Vitamin A Maternal Mortality and Infection

Maternal vitamin A deficiency affects 5.6% of pregnant women worldwide [63]. Maternal night blindness, resulting from vitamin A deficiency, annually affects 5-15% women during pregnancy in the developing world [64]. A randomized trial of vitamin A and beta-carotene supplementation to women 15-45 years of age in rural Nepal showed a 40 and 50% reduction, respectively, in all cause pregnancy-related mortality relative to a placebo, although cause-specific mortality using verbal autopsy data provided no information for type of maternal causes of death that were affected [65]. However, pregnant women who experienced night blindness in the placebo group and representing a subgroup at high risk experienced a significantly increased risk of pregnancy-related (42 days) and 2-year postpartum mortality compared to non -night-blind women or night-blind women who received either vitamin A or beta-carotene [66]. Moreover, causes of death among night-blind women were more likely (RR = 5, 95% CI: 2.2-10.6) to be infection. It is well known that vitamin A deficiency can reduce immunocompetence and resistance to severe infection, and that vitamin A maintains the integrity of epithelial and endothelial cells and preserves natural killer cell activity. While the relationship between vitamin A deficiency and childhood morbidity and mortality is well established, only two previous studies provide the link between vitamin A deficiency and puerperal infection [67]. For example, in England, a trial conducted in the 1930s showed that maternal vitamin A supplementation in later pregnancy through the first week postpartum reduced the occurrence of puerperal sepsis [68], a finding replicated more recently among Indonesian women

[69]. There was a 78% reduction in puerperal infection assessed by the occurrence of fever in the first 10 days postpartum following supplementation.

Other biologically plausible mechanisms for the vitamin A effect are described by Faisel et al. [33]. The trial in Nepal reported a reduction in the length of labor (by 1.5 h among primiparas and 50 min in multiparas) associated with vitamin A supplementation

[70]. The hematopoietic activity of vitamin A is well known and vitamin A may act by reducing anemia, one of the known causes of maternal deaths. Using data from Nepal, it is estimated that about 20% of all cause maternal mortality could be attributable to vitamin A deficiency [63]. Two trials in Bangladesh and Ghana are currently underway to test the efficacy of vitamin A in reducing maternal mortality. Results of these trials are awaited before any policy or program decisions are made for supplementing women with vitamin A.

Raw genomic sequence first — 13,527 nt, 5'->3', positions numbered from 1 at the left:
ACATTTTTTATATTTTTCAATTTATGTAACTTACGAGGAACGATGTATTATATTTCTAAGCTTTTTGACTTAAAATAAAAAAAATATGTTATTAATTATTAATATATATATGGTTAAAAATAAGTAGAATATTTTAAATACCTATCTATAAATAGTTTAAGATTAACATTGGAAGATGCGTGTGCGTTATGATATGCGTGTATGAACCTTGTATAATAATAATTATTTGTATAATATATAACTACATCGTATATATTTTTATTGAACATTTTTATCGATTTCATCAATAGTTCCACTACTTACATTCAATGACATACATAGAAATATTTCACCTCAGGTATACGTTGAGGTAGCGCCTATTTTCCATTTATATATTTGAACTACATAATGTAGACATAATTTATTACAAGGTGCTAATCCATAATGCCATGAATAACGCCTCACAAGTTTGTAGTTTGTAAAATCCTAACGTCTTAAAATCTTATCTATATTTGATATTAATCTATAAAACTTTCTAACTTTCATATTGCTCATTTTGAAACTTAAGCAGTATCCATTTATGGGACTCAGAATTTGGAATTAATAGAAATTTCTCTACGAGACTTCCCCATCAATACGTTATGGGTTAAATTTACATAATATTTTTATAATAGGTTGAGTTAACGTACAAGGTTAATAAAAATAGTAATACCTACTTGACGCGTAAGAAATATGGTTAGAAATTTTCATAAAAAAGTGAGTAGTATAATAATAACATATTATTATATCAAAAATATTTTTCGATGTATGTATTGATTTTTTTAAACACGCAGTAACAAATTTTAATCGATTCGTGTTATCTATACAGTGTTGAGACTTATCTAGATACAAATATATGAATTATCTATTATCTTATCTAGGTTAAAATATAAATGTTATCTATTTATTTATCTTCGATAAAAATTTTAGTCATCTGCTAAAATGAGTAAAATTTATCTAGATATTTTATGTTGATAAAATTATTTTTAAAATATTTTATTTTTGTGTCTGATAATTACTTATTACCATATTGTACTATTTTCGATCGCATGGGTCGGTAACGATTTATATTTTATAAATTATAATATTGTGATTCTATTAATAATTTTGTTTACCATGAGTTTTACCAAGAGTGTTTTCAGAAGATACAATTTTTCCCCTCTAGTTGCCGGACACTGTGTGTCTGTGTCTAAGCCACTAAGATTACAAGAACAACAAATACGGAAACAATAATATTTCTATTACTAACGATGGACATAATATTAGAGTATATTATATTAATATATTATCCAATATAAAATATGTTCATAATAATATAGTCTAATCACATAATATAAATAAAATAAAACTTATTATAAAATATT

The role of zinc in reproductive health is well established in animal models and in small observational studies in humans [71, 72]. Yet zinc supplementation trials have not provided evidence for an impact on pregnancy and maternal health outcomes [71, 72]. A two- to ninefold increased odds of premature rupture of membrane, preterm birth, protracted first- and second-stage labor, and inefficient uterine contractions were associated with zinc deficient diets or low plasma zinc concentrations [72]. However, supplementation trials have failed to show efficacy, perhaps due to inadequate sample size, or because the studies were conducted in populations that were not likely to be zinc deficient. In a recent review of eight randomized trials of antenatal zinc supplementation conducted in developing countries, there was no clear evidence of a benefit of maternal zinc supplementation on maternal outcomes, although pregnancy or delivery complications were not assessed in some of these studies [73]. In a study in Central Java, daily zinc supplementation failed to reduce postpartum infection [69], whereas in a study conducted in West Java, zinc supplementation was associated with significantly higher delivery complications relative to the controls (n = 12 vs. 3) [73]. Thus, it is not clear if zinc supplementation in pregnancy can result in a decrease in pregnancy-related infection or other adverse outcomes or perhaps even increase delivery complications.

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